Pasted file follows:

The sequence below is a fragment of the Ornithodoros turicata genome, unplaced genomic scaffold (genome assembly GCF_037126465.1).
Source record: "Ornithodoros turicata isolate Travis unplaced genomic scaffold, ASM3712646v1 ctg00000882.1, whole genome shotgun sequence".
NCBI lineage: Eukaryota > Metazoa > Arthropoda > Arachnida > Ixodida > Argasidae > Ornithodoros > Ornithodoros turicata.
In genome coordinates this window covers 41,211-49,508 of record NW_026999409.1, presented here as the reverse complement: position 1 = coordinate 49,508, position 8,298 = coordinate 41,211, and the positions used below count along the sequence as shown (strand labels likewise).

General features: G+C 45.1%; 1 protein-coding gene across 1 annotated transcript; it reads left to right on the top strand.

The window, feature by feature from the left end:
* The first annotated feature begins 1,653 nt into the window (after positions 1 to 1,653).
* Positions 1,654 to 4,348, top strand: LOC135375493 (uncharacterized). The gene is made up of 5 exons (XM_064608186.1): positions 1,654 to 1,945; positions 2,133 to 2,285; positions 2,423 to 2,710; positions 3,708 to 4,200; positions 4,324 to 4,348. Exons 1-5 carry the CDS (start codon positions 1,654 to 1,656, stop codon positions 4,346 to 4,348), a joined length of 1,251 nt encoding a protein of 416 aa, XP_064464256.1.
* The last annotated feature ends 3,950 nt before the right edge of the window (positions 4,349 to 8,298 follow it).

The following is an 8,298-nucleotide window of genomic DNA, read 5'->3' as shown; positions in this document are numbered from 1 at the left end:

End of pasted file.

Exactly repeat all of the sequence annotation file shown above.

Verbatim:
The sequence below is a fragment of the Ornithodoros turicata genome, unplaced genomic scaffold (genome assembly GCF_037126465.1).
Source record: "Ornithodoros turicata isolate Travis unplaced genomic scaffold, ASM3712646v1 ctg00000882.1, whole genome shotgun sequence".
NCBI lineage: Eukaryota > Metazoa > Arthropoda > Arachnida > Ixodida > Argasidae > Ornithodoros > Ornithodoros turicata.
In genome coordinates this window covers 41,211-49,508 of record NW_026999409.1, presented here as the reverse complement: position 1 = coordinate 49,508, position 8,298 = coordinate 41,211, and the positions used below count along the sequence as shown (strand labels likewise).

General features: G+C 45.1%; 1 protein-coding gene across 1 annotated transcript; it reads left to right on the top strand.

The window, feature by feature from the left end:
* The first annotated feature begins 1,653 nt into the window (after positions 1 to 1,653).
* Positions 1,654 to 4,348, top strand: LOC135375493 (uncharacterized). The gene is made up of 5 exons (XM_064608186.1): positions 1,654 to 1,945; positions 2,133 to 2,285; positions 2,423 to 2,710; positions 3,708 to 4,200; positions 4,324 to 4,348. Exons 1-5 carry the CDS (start codon positions 1,654 to 1,656, stop codon positions 4,346 to 4,348), a joined length of 1,251 nt encoding a protein of 416 aa, XP_064464256.1.
* The last annotated feature ends 3,950 nt before the right edge of the window (positions 4,349 to 8,298 follow it).

The following is an 8,298-nucleotide window of genomic DNA, read 5'->3' as shown; positions in this document are numbered from 1 at the left end: